VectorBuilder’s piggyBac Tet inducible gene expression vector combines the highly efficient PiggyBac vector system and the Tet inducible gene expression system to help you achieve transfection-based permanent integration of tetracycline inducible gene expression cassettes into the host genome.
The Tet-On inducible system is a powerful tool to control the timing of expression of the gene(s) of interest (GOI) in mammalian cells. Our Tet-On inducible gene expression vectors are designed to achieve nearly complete silencing of a GOI in the absence of tetracycline and its analogs (e.g. doxycycline), and strong, rapid expression in response to the addition of tetracycline or one of its analogs (e.g. doxycycline). This is achieved through a multicomponent system that incorporates active silencing by the tTS protein in the absence of tetracycline and strong activation by the rtTA protein in the presence of tetracycline. In the absence of tetracycline, the tTS protein derived from the fusion of TetR (Tet repressor protein) and KRAB-AB (the transcriptional repressor domain of Kid-1 protein) binds to the tetracycline-responsive element (TRE) promoter, leading to the active suppression of gene transcription. The rtTA protein, on the other hand, derived from the fusion of a mutant Tet repressor and VP16 (the transcription activator domain of virion protein 16 of herpes simplex virus), binds to the TRE promoter to activate gene transcription only in the presence of tetracycline.
While our piggyBac Tet inducible gene expression vector includes an inducible gene expression cassette consisting of the TRE promoter driving the user-selected GOI, the TRE binding regulatory proteins tTS and rtTA have to be provided using a separate helper vector to achieve tetracycline induced gene expression in the presence of tetracycline, while minimizing leaky expression in the absence of tetracycline.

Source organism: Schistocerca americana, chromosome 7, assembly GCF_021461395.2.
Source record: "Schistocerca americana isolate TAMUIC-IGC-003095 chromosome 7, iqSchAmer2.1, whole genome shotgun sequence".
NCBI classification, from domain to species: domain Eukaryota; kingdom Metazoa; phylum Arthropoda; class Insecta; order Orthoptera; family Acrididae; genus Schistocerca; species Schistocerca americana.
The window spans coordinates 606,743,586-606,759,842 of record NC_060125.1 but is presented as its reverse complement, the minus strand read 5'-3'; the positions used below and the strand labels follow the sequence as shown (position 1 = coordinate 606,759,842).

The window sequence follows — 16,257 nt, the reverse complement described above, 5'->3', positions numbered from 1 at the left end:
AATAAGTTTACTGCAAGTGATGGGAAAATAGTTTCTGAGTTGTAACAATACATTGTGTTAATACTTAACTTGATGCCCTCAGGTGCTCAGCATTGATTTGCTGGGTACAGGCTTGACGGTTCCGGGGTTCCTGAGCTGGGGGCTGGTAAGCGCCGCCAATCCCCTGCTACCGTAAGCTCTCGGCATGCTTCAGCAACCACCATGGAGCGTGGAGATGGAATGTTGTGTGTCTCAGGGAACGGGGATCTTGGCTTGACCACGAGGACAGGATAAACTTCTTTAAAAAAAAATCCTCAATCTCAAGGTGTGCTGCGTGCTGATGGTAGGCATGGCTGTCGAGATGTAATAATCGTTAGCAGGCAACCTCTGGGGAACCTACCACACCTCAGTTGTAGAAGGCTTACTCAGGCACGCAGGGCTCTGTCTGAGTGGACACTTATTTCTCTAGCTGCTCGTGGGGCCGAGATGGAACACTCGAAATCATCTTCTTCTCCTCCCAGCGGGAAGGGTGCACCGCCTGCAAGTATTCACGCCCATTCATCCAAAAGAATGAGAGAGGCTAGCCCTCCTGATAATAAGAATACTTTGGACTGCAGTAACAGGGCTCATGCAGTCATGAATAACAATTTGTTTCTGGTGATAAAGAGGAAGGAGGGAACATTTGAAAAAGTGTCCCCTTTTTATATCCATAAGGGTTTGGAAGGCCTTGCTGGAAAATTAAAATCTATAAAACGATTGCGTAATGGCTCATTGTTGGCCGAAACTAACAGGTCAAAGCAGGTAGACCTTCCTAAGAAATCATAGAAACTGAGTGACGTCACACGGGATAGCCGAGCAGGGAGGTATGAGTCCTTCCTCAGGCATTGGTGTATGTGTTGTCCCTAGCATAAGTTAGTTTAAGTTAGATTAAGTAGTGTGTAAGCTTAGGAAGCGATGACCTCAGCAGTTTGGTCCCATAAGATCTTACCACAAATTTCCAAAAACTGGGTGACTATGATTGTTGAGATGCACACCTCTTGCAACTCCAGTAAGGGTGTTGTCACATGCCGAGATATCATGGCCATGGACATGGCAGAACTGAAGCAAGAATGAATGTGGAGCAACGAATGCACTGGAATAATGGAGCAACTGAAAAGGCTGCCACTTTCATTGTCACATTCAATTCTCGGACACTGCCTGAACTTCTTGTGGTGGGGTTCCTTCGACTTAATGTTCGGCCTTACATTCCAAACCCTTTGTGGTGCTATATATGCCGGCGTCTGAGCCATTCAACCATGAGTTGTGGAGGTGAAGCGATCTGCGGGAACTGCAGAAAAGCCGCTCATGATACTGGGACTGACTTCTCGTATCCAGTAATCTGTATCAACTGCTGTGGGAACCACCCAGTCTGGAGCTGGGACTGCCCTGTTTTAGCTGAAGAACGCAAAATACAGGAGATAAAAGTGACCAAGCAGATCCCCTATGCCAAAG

Our piggyBac Tet inducible gene expression system contains two vectors, both engineered as E. coli plasmids. One vector, referred to as the helper plasmid, encodes the transposase. The other vector, referred to as the transposon plasmid, contains two terminal repeats (TRs) bracketing the region to be transposed. The tetracycline inducible gene expression cassette consisting of the TRE promoter driving the user-selected GOI is cloned in between the two TRs.
When the helper and transposon plasmids are co-transfected into target cells, the transposase produced from the helper would recognize the two TRs on the transposon and insert the flanked region including the two TRs into the host genome. Insertion typically occurs at host chromosomal sites that contain the TTAA sequence, which is duplicated on the two flanks of the integrated fragment. Gene expression can then be turned on in the presence of the regulatory proteins rtTA and tetracycline.
PiggyBac is a class II transposon, meaning that it moves in a cut-and-paste manner, hopping from place to place without leaving copies behind. (In contrast, class I transposons move in a copy-and-paste manner.) Because the helper plasmid is only transiently transfected into host cells, it will get lost over time. With the loss of the helper plasmid, the integration of the transposon in the genome of host cells becomes permanent. If these cells are transfected with the helper plasmid again, the transposon could get excised from the genome of some cells, footprint free.
For further information about this vector system, please refer to the papers below.